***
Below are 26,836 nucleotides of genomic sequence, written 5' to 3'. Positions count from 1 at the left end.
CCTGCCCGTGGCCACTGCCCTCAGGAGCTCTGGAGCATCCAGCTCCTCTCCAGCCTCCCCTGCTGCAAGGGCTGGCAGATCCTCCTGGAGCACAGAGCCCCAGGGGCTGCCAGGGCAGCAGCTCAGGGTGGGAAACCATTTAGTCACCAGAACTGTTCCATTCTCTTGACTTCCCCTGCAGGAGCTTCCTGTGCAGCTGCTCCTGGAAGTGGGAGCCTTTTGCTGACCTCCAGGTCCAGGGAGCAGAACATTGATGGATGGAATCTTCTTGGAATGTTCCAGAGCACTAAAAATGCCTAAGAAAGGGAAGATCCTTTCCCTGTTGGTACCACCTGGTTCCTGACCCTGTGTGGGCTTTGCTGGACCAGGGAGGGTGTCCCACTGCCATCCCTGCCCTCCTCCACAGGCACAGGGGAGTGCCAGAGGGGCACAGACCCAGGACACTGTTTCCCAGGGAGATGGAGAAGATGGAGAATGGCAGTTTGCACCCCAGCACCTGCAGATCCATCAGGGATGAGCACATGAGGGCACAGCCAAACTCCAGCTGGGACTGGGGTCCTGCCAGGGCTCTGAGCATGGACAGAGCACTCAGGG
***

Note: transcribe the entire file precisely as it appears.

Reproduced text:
Below are 26,836 nucleotides of genomic sequence, written 5' to 3'. Positions count from 1 at the left end.
CCTGCCCGTGGCCACTGCCCTCAGGAGCTCTGGAGCATCCAGCTCCTCTCCAGCCTCCCCTGCTGCAAGGGCTGGCAGATCCTCCTGGAGCACAGAGCCCCAGGGGCTGCCAGGGCAGCAGCTCAGGGTGGGAAACCATTTAGTCACCAGAACTGTTCCATTCTCTTGACTTCCCCTGCAGGAGCTTCCTGTGCAGCTGCTCCTGGAAGTGGGAGCCTTTTGCTGACCTCCAGGTCCAGGGAGCAGAACATTGATGGATGGAATCTTCTTGGAATGTTCCAGAGCACTAAAAATGCCTAAGAAAGGGAAGATCCTTTCCCTGTTGGTACCACCTGGTTCCTGACCCTGTGTGGGCTTTGCTGGACCAGGGAGGGTGTCCCACTGCCATCCCTGCCCTCCTCCACAGGCACAGGGGAGTGCCAGAGGGGCACAGACCCAGGACACTGTTTCCCAGGGAGATGGAGAAGATGGAGAATGGCAGTTTGCACCCCAGCACCTGCAGATCCATCAGGGATGAGCACATGAGGGCACAGCCAAACTCCAGCTGGGACTGGGGTCCTGCCAGGGCTCTGAGCATGGACAGAGCACTCAGGG